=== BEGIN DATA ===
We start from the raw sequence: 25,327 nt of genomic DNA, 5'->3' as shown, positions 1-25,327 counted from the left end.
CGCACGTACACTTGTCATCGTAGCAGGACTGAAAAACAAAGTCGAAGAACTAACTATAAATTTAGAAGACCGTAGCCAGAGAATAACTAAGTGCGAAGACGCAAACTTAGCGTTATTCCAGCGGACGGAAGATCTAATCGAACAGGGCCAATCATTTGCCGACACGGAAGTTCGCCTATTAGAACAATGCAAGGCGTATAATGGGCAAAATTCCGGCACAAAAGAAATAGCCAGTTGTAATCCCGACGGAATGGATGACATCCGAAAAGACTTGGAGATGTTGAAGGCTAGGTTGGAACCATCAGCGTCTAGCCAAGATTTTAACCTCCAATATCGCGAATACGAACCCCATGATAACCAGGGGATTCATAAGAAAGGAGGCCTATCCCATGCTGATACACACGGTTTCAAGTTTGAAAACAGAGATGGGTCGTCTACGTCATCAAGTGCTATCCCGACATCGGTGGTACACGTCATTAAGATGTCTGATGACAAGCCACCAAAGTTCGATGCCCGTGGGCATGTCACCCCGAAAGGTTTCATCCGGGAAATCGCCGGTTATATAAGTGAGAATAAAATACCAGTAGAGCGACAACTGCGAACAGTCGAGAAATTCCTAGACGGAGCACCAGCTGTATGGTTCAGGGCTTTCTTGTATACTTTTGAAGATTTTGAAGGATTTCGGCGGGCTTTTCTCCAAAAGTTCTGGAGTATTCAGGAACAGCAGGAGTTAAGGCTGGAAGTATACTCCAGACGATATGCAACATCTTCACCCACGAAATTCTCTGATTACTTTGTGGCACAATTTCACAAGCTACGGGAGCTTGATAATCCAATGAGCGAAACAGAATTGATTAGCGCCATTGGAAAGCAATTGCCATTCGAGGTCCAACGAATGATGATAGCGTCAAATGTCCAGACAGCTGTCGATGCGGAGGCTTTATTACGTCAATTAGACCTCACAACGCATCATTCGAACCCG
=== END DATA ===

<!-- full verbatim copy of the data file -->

We start from the raw sequence: 25,327 nt of genomic DNA, 5'->3' as shown, positions 1-25,327 counted from the left end.
CGCACGTACACTTGTCATCGTAGCAGGACTGAAAAACAAAGTCGAAGAACTAACTATAAATTTAGAAGACCGTAGCCAGAGAATAACTAAGTGCGAAGACGCAAACTTAGCGTTATTCCAGCGGACGGAAGATCTAATCGAACAGGGCCAATCATTTGCCGACACGGAAGTTCGCCTATTAGAACAATGCAAGGCGTATAATGGGCAAAATTCCGGCACAAAAGAAATAGCCAGTTGTAATCCCGACGGAATGGATGACATCCGAAAAGACTTGGAGATGTTGAAGGCTAGGTTGGAACCATCAGCGTCTAGCCAAGATTTTAACCTCCAATATCGCGAATACGAACCCCATGATAACCAGGGGATTCATAAGAAAGGAGGCCTATCCCATGCTGATACACACGGTTTCAAGTTTGAAAACAGAGATGGGTCGTCTACGTCATCAAGTGCTATCCCGACATCGGTGGTACACGTCATTAAGATGTCTGATGACAAGCCACCAAAGTTCGATGCCCGTGGGCATGTCACCCCGAAAGGTTTCATCCGGGAAATCGCCGGTTATATAAGTGAGAATAAAATACCAGTAGAGCGACAACTGCGAACAGTCGAGAAATTCCTAGACGGAGCACCAGCTGTATGGTTCAGGGCTTTCTTGTATACTTTTGAAGATTTTGAAGGATTTCGGCGGGCTTTTCTCCAAAAGTTCTGGAGTATTCAGGAACAGCAGGAGTTAAGGCTGGAAGTATACTCCAGACGATATGCAACATCTTCACCCACGAAATTCTCTGATTACTTTGTGGCACAATTTCACAAGCTACGGGAGCTTGATAATCCAATGAGCGAAACAGAATTGATTAGCGCCATTGGAAAGCAATTGCCATTCGAGGTCCAACGAATGATGATAGCGTCAAATGTCCAGACAGCTGTCGATGCGGAGGCTTTATTACGTCAATTAGACCTCACAACGCATCATTCGAACCCG